The Journal | Creating a Home With Room For Life
Creating a home with room for life is a topic that we're very passionate about here at NABO. We like to say it's in our DNA; as Danes we spend a good chunk of time each year indoors, at home, so it's important to us that it's functional yet pleasant to be in. But how do we create a home with room for life? It seems like the simplest thing to do, but the way to get there is a little more complicated than it seems - it requires reflection and thoughtful choices.
The process, however, is rewarding, because when we have created a space that meets our needs, embody how we see ourselves and that functions well, it makes us happier altogether. After all, your home is where you recharge and relax, create memories with family and friends, gather people for celebrations and spend time alone on ordinary days; that's why it's important to create a home where we can enjoy both the simplest and grandest moments in our life.
In this blog post we'll cover what you need to think about if your aim is to create a home with room for life. We don’t shy away from being deeply rooted in the Scandinavian design tradition; where design has a function, where things are meant to be used, where a home has room for having guests over and for kids to be kids; and we know it is achievable if you take the right choices.
Photo credit: Frama Studio
Function vs. aesthetics
The humanist way to design a house is to put the person at the heart of the space. Thinking about what you value in life will make it easier to imaging how you want to live life at home. We believe that good design is not a mere object for display but a combination of quality, function and aesthetic. To create a home with room for life we need to surround ourselves with things that are meant to be used and have a function in our daily life. Yes, you can have those little pieces you treasure purely for decoration, but overall you need to think about function and how you engage with different things every time you buy something new.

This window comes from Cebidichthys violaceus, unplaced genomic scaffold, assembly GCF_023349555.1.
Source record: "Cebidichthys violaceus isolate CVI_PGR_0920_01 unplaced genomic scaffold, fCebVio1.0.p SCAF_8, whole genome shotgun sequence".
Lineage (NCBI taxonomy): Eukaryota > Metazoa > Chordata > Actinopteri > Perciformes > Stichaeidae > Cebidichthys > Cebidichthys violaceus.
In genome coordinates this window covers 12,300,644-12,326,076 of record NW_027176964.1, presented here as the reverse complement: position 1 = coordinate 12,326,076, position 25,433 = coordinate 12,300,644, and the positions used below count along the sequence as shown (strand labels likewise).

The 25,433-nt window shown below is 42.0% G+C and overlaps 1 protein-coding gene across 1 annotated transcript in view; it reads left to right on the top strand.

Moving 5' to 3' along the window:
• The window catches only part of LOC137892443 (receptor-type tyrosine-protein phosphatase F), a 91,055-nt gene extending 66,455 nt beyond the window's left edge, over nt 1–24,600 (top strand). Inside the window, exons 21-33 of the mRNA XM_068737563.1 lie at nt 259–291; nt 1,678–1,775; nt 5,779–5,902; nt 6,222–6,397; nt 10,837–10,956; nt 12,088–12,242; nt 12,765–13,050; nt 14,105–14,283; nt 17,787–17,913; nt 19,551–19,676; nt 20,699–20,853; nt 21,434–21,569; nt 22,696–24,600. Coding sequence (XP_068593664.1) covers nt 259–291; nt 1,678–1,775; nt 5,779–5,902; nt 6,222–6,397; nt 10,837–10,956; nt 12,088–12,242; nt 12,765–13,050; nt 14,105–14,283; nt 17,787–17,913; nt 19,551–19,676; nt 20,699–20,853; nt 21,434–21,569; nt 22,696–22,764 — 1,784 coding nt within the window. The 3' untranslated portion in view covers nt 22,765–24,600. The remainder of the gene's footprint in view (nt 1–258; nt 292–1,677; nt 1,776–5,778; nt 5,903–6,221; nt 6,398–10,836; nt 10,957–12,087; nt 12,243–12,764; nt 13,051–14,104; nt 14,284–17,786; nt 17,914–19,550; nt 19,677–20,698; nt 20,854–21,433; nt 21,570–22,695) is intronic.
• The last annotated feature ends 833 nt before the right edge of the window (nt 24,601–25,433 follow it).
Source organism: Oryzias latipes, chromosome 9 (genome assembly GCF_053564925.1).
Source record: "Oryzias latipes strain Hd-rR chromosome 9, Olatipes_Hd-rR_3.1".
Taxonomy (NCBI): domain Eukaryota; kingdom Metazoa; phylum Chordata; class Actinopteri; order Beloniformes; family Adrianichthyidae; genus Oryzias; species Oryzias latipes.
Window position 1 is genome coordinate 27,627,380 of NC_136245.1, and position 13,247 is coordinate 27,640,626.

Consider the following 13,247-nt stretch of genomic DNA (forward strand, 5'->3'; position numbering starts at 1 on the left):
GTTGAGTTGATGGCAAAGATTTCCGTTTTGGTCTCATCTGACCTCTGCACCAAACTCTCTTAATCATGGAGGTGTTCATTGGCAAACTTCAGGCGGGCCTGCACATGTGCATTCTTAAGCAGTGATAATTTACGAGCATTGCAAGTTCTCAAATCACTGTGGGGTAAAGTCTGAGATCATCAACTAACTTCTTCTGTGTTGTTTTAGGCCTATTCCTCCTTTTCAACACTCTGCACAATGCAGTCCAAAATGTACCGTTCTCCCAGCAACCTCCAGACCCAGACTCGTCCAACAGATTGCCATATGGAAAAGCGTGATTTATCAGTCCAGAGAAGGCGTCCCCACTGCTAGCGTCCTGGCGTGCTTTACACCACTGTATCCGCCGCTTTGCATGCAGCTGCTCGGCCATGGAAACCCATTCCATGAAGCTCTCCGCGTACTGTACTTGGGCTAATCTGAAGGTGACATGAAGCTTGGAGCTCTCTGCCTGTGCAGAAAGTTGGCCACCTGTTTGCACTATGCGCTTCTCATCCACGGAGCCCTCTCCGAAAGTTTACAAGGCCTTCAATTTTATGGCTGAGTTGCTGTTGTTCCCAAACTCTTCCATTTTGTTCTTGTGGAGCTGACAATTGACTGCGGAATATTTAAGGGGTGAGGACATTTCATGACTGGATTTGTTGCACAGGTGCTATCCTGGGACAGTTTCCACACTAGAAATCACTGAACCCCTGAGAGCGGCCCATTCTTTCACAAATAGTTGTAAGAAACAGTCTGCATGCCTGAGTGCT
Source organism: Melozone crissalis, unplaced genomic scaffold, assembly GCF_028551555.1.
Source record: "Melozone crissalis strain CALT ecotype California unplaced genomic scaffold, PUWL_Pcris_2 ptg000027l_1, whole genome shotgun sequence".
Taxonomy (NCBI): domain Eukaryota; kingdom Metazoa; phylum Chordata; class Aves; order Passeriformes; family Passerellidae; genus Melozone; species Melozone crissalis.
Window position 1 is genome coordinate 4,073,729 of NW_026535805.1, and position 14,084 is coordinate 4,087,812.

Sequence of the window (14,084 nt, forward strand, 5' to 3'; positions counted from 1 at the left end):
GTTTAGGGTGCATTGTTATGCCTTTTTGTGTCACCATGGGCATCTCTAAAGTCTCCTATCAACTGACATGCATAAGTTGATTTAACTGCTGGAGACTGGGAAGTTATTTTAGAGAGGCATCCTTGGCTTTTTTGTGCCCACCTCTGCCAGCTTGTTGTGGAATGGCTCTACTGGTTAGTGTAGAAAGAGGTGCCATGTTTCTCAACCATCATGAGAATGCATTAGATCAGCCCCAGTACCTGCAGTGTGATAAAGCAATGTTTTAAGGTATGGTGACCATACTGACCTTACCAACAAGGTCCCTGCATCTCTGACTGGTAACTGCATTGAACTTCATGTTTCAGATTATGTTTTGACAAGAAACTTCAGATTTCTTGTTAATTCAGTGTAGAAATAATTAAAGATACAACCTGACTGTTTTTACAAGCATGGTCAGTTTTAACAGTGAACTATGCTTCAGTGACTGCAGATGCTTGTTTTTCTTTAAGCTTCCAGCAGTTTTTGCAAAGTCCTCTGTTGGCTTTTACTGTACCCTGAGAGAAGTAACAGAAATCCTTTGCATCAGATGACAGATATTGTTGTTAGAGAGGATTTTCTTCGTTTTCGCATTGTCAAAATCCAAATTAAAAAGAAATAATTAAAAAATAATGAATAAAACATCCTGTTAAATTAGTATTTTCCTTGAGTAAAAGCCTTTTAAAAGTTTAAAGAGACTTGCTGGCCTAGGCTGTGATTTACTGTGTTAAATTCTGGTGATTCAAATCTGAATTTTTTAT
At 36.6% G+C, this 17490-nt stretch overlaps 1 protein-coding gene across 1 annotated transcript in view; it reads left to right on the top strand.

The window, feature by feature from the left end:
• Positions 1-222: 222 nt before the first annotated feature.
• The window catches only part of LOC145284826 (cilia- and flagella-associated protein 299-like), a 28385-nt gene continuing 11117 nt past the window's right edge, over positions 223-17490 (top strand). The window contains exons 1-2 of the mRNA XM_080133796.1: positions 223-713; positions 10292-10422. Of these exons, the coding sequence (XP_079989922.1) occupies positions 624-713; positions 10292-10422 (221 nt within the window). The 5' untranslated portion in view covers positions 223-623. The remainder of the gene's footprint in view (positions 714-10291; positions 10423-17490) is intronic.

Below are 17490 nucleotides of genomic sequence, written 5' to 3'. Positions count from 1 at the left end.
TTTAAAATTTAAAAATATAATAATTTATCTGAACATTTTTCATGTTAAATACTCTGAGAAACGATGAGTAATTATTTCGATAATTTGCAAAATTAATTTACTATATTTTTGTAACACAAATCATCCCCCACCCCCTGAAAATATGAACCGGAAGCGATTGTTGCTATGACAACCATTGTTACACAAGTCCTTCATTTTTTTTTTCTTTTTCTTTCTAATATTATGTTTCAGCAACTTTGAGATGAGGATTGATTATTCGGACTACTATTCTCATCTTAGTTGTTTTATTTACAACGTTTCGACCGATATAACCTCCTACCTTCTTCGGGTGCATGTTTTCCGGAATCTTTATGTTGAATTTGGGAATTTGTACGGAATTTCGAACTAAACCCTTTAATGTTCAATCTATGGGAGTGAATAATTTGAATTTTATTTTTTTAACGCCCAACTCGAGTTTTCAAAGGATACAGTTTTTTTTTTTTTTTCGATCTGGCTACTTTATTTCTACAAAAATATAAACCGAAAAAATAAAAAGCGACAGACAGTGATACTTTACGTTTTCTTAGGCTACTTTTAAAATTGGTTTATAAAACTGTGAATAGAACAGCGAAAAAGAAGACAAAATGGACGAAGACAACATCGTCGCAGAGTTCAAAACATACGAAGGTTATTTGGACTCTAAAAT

To make it more specific, here's an example. When buying a new sofa think about what function it will serve; is it going to be a sofa you and your family sit on every evening or is it going to be in a dining room and used only when you have guests over. Thinking about how you will use the sofa and how you want the overall room to feel, will make the process and finding the right sofa easier, and furthermore will decisions like choosing the right fabric ( we think of durability here) go more smoothly.
Function and use is key to create that room for life-feeling when someone steps into your home.
Photo credit: Christina Thaisen
Choose better quality
Buying furniture (and things in general) of better quality are often more expensive upfront but well worth it in the long run. When we keep in mind that the things we have in our homes should have a function the quality is even more important. Poorly made furniture won't last long in your daily life and will need replacement quicker than well made pieces of furniture.
Older generations were (generally speaking) much better at buying things of better quality. They invested in furniture made of hard wood that they kept their whole life and which could be handed down to younger generations. Nowadays people are more likely to buy and change their furniture more frequently - when they find a new partner or move to a new flat - because the things they bought wasn't thought through or maybe because their furniture didn't survive the trip in the moving van. We're all in for buying furniture of better quality that can be used for what they are intended for without the risk of breaking or simply not looking good anymore.